Europe 2020 – an overview
The European Union plans to steer a new economic course over the coming decade, with the launch of Europe 2020, a ten-year plan for jobs and growth approved by EU leaders in June 2010. The strategy is billed as a plan for “intelligent, sustainable and inclusive growth”, with particular emphasis on structural reforms, financial reforms and economic governance.
Europe 2020 replaces the Lisbon Strategy, another ten-year economic plan launched in 2000, which largely failed to achieve its objective of turning the EU into the “most competitive and dynamic knowledge-based economy in the world”. It comes at an especially pivotal time, just as the EU attempts to lift itself from the wreckage of the global financial crisis, which struck in 2008. Across the bloc, GDP contracted by 4% in 2009, around 4 million jobs were lost and public debt rose to unprecedented levels. Recovery is expected to be uncertain and fragile.
This period of economic gloom occurs just as the EU is grappling with a number of formidable challenges, including a rapidly ageing population, energy supply fears and climate change. It also coincides with important shifts in the world economic order, most notably the rise of highly-competitive emerging economies such as China. A 2009 report funded through the EU's 7th Framework Programme for research, predicts that Asian countries could overtake the EU in terms of research and innovation over the next two decades. The need for a solid plan of action that will lift the bloc out of the doldrums and set it on track for sustained growth is therefore crucial.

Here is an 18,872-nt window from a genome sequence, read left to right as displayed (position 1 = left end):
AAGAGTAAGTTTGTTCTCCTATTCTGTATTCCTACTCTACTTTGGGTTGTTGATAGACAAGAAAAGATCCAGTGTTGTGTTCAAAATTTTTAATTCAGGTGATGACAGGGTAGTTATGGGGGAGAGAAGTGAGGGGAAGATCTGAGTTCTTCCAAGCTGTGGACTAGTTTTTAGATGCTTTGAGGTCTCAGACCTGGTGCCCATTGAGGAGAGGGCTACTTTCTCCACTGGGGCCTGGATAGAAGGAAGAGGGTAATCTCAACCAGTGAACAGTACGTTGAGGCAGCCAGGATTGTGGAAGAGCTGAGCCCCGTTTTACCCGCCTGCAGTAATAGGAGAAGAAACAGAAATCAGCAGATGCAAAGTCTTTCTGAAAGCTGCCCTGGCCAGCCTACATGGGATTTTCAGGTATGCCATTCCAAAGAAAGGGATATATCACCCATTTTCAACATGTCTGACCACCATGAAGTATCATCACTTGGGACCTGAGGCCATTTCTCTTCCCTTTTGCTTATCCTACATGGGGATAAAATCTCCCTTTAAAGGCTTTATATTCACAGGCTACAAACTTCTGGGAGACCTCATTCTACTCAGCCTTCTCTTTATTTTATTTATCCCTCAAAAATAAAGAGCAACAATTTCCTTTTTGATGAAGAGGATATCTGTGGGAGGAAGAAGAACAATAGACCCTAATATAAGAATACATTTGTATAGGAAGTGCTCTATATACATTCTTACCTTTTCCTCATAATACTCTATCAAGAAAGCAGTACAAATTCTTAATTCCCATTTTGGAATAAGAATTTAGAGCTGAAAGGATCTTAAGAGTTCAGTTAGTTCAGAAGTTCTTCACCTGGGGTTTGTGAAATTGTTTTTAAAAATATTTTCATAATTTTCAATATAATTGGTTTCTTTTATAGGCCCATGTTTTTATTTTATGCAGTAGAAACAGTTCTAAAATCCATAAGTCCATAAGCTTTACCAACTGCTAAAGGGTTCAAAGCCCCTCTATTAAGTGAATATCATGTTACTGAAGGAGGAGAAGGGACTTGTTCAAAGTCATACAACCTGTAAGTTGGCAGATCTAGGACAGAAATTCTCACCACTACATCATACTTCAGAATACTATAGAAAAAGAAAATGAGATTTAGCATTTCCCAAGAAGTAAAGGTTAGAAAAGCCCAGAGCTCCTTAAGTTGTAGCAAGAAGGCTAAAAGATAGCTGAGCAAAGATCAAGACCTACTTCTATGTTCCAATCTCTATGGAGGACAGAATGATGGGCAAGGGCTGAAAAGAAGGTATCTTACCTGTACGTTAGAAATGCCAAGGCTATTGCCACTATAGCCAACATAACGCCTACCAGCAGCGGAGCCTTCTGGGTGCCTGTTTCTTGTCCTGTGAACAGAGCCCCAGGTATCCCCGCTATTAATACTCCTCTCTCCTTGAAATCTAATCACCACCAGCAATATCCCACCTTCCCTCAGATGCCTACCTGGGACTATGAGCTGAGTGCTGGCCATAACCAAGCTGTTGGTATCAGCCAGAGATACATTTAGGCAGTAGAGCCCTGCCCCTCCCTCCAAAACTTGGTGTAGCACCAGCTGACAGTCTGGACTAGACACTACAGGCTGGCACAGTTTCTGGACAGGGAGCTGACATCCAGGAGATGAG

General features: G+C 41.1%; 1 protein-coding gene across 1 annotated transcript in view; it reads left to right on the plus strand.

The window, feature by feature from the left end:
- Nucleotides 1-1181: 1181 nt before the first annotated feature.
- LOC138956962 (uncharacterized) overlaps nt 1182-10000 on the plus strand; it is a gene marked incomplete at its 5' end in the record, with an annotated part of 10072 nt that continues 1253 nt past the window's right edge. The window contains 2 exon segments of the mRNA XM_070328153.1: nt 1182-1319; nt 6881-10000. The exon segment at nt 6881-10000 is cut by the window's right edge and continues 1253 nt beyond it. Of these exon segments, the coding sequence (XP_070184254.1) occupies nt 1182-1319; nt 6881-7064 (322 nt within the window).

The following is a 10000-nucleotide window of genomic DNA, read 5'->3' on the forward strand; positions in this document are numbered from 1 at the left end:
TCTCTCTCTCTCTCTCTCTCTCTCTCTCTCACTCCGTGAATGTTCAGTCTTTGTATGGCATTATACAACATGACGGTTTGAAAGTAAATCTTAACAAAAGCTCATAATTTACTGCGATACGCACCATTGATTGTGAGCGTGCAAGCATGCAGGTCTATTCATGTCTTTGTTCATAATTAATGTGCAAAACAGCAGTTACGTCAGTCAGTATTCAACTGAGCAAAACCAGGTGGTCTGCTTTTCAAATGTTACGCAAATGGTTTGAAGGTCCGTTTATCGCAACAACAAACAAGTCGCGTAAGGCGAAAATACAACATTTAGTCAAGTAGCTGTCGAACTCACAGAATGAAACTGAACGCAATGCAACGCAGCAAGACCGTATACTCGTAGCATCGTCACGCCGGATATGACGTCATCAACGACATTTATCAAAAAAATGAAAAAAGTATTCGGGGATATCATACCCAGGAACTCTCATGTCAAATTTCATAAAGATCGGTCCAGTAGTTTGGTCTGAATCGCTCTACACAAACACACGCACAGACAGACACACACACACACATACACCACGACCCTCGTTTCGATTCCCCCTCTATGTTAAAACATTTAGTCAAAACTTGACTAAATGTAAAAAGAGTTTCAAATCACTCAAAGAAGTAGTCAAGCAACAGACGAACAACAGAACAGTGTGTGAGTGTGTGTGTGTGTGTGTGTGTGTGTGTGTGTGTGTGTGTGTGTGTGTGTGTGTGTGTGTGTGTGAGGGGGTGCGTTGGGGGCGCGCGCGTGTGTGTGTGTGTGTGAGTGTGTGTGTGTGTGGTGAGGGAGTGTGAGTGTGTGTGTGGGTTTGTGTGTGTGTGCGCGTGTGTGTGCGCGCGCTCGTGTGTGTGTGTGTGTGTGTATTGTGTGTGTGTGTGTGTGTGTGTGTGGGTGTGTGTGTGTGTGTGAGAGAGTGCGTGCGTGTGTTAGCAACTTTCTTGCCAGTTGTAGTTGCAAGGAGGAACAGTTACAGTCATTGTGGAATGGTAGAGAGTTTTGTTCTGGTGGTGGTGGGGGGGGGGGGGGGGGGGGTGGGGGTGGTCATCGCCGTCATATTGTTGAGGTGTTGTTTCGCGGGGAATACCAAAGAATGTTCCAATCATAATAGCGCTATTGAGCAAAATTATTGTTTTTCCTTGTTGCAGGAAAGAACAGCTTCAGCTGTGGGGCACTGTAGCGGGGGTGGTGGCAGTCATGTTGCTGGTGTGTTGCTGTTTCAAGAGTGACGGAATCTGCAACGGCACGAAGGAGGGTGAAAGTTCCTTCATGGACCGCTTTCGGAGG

Europe 2020 revolves around 10 ‘integrated guidelines’: 1. ensuring sustainable public finances; 2. addressing macroeconomic imbalances; 3. reducing euro area imbalances; 4. furthering the digital economy; 5. improving resource efficiency and reducing greenhouse gases; 6. modernising the industrial base; 7. increasing labour market participation; 8. developing a skilled workforce; 9. improving education; 10. promoting social inclusion.
It features five hard targets, namely raising labour market participation rates, increasing investment in research and development, tackling climate change and energy supply issues, improving education and lifting millions out of poverty.